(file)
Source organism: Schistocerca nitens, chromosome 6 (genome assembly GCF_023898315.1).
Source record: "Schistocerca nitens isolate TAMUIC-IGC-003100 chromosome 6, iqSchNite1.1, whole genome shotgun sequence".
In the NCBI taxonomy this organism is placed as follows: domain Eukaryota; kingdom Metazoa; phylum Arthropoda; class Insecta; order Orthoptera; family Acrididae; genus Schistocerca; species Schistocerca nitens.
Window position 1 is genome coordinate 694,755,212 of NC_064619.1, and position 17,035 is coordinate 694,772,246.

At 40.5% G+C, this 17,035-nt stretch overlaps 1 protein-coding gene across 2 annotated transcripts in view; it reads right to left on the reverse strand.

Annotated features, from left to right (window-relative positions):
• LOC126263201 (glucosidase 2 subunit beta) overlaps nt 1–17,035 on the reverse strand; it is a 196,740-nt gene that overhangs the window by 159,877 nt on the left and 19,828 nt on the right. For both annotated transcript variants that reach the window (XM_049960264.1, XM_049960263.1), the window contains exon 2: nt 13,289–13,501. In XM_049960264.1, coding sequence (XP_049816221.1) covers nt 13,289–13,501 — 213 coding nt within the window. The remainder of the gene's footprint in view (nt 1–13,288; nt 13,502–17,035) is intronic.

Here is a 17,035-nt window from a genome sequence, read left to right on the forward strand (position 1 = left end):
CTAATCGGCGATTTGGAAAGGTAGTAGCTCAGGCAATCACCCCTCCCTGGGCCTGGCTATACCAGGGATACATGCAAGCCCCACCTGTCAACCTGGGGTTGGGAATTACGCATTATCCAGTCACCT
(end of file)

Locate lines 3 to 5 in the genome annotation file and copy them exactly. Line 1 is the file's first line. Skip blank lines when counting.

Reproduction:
In the NCBI taxonomy this organism is placed as follows: domain Eukaryota; kingdom Metazoa; phylum Arthropoda; class Insecta; order Orthoptera; family Acrididae; genus Schistocerca; species Schistocerca nitens.
Window position 1 is genome coordinate 694,755,212 of NC_064619.1, and position 17,035 is coordinate 694,772,246.

At 40.5% G+C, this 17,035-nt stretch overlaps 1 protein-coding gene across 2 annotated transcripts in view; it reads right to left on the reverse strand.